my grandfather's declaration of intention to become a U.S. citizen
Grandpa was quick to declare he was staying in America.
A short time later, Grandpa was in western Pennsylvania working as a laborer. There, in 1924, he filed his Declaration of Intention to become a citizen of the United States of America. He was still in Pennsylvania three years later when he became a citizen.

Now an American citizen, Grandpa didn't seem to have a steady job or profession. His next move, I think, was his family's suggestion. Grandpa moved to Ohio.

Within eight months of becoming a citizen in Pennsylvania, my grandfather, Pietro Iamarino:
  • had taken a job as a laborer in the Carnegie Steel Mill in Youngstown, Ohio
  • was a boarder in the home of Pasquale Iamarino (his father's second cousin)
  • married his landlord's daughter, and his third cousin, Lucy Iamarino.
But Grandpa wasn't finished with his travels. After the steel mill he worked for the railroad along with Pasquale Iamarino. He famously said his railroad job "stinks on the ice," so he packed up his wife and two kids. They moved to the Bronx, New York, and lived for a time with Grandpa's uncle Giuseppe. Grandpa became a jeweler—a much cleaner job than working in a mill or a railyard.

He continued his nice, clean jeweler's job in the Bronx for almost 15 years. But he wasn't finished. My grandmother became ill and wanted to move back to Ohio near her parents. So that's where they went. On her deathbed in 1954, my grandmother told my dad to go back to the Bronx and marry his childhood sweetheart—my mom.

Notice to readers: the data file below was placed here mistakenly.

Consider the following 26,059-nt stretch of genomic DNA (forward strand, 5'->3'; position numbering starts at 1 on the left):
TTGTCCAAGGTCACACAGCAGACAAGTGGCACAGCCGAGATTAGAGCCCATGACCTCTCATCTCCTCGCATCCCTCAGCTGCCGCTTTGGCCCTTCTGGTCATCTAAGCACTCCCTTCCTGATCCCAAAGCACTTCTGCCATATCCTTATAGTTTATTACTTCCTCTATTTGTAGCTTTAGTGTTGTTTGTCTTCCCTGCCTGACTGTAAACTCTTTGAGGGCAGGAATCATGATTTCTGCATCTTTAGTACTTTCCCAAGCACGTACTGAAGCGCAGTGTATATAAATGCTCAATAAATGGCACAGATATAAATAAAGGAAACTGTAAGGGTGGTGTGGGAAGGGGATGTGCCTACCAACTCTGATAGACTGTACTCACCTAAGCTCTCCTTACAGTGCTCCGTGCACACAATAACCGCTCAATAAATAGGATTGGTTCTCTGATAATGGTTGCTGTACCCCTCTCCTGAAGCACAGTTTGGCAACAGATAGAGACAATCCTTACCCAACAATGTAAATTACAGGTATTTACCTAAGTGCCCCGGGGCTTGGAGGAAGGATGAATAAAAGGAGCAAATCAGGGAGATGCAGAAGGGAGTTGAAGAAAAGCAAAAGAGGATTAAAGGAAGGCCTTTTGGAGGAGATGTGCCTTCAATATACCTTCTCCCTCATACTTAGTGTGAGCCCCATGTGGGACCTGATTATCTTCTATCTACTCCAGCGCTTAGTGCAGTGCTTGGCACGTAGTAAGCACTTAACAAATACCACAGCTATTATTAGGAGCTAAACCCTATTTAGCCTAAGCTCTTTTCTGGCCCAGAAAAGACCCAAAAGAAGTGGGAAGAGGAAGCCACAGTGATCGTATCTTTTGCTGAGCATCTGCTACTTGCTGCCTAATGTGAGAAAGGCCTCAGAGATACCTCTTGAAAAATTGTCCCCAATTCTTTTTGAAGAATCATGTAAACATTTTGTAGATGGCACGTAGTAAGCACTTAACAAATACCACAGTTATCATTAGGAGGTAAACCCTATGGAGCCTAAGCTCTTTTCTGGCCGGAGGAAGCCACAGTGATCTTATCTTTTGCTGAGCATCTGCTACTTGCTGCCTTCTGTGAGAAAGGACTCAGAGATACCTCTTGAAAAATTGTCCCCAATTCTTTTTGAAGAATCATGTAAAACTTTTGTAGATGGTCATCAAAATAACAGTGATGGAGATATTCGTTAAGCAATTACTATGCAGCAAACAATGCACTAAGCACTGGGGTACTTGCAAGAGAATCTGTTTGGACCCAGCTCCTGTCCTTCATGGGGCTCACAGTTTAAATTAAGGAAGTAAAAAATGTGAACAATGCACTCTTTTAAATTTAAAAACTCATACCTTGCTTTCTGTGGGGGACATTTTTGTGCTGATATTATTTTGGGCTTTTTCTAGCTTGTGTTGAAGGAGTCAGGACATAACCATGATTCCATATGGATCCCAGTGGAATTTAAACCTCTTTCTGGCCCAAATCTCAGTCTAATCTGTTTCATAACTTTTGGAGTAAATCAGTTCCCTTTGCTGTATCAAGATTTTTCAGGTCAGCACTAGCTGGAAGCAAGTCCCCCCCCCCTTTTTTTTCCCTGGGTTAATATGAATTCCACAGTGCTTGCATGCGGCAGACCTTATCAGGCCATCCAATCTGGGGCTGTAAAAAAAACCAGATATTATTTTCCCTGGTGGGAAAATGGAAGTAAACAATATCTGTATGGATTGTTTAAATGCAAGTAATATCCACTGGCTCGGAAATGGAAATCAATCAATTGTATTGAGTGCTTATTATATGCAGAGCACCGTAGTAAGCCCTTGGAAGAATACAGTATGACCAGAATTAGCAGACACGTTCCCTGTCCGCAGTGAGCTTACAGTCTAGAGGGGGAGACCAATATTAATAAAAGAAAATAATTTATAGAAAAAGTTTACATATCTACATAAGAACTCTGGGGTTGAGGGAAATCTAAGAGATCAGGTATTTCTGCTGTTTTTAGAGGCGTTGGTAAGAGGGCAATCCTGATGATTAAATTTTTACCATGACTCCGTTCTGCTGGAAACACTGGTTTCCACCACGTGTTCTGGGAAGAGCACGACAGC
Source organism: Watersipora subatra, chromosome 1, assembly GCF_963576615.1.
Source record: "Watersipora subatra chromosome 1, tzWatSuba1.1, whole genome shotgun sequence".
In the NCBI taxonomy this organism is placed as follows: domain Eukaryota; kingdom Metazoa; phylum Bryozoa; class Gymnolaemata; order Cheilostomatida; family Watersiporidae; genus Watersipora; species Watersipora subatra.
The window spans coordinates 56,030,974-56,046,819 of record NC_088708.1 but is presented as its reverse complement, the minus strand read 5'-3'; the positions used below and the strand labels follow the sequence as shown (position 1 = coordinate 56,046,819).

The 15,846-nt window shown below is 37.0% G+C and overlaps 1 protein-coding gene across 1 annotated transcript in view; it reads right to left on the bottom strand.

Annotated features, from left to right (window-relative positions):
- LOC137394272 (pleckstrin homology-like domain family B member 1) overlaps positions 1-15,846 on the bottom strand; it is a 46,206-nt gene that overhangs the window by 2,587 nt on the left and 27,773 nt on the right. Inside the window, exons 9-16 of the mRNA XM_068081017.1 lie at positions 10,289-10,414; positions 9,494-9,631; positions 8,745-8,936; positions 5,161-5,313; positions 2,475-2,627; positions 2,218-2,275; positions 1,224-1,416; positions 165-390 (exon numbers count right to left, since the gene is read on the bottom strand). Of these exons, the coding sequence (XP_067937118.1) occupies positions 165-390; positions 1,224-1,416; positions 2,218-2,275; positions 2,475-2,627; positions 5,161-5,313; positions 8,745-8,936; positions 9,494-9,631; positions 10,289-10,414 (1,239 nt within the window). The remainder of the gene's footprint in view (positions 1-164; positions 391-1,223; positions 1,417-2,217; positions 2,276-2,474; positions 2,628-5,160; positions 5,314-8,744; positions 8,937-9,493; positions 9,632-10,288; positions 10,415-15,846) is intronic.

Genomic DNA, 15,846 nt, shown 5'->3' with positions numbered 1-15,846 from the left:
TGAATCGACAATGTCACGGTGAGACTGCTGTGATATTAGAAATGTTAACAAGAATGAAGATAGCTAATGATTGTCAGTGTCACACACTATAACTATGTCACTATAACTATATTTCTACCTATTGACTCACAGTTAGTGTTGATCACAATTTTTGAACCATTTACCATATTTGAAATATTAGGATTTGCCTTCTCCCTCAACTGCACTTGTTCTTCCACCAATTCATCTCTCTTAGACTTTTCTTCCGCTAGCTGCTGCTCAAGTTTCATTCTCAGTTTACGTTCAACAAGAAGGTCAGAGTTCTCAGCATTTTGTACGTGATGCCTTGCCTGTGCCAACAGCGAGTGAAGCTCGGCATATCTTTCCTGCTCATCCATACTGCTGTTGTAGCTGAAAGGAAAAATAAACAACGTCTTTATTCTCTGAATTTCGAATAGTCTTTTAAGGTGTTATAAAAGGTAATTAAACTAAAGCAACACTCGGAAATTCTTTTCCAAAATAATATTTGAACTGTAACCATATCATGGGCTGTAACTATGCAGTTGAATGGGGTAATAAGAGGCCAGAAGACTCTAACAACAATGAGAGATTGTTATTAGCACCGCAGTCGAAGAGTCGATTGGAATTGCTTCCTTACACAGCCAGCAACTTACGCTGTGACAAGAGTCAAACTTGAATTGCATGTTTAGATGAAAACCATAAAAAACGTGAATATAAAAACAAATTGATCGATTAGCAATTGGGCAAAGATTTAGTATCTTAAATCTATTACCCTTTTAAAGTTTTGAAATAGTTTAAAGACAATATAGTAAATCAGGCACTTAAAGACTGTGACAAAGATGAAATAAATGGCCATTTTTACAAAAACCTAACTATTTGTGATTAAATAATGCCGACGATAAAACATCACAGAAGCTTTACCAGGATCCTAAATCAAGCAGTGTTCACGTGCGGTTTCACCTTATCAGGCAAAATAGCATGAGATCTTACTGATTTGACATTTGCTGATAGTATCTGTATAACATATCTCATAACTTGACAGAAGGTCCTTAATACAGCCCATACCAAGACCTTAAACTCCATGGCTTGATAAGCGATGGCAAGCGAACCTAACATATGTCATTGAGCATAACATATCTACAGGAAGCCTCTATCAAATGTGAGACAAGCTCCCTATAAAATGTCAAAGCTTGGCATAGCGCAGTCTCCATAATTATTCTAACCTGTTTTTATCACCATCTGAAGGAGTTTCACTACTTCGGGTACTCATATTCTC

By 1955, my parents had married and had a child. They invited Grandpa to live on the first floor of their townhouse in the Bronx. Yup. He was back in the Bronx.

In 1959 Grandpa remarried and bought the house where I would visit him for the rest of his life.

I wanted to map out Grandpa's travels from Italy to New York to Pennsylvania to Ohio to New York to Ohio to New York for one reason.

My Southern Italian grandfather did NOT take a ship from Naples to New York like all my other relatives. That would have been too direct for him.

Grandpa's 1920 ship manifest
Grandpa sailed from where?!?!?
When I began my genealogy research in 2003, the first document I found was Grandpa's ship manifest. I didn't understand why, but his manifest didn't say "sailing from Napoli". It said "sailing from Cherbourg". That's in France. Northern France.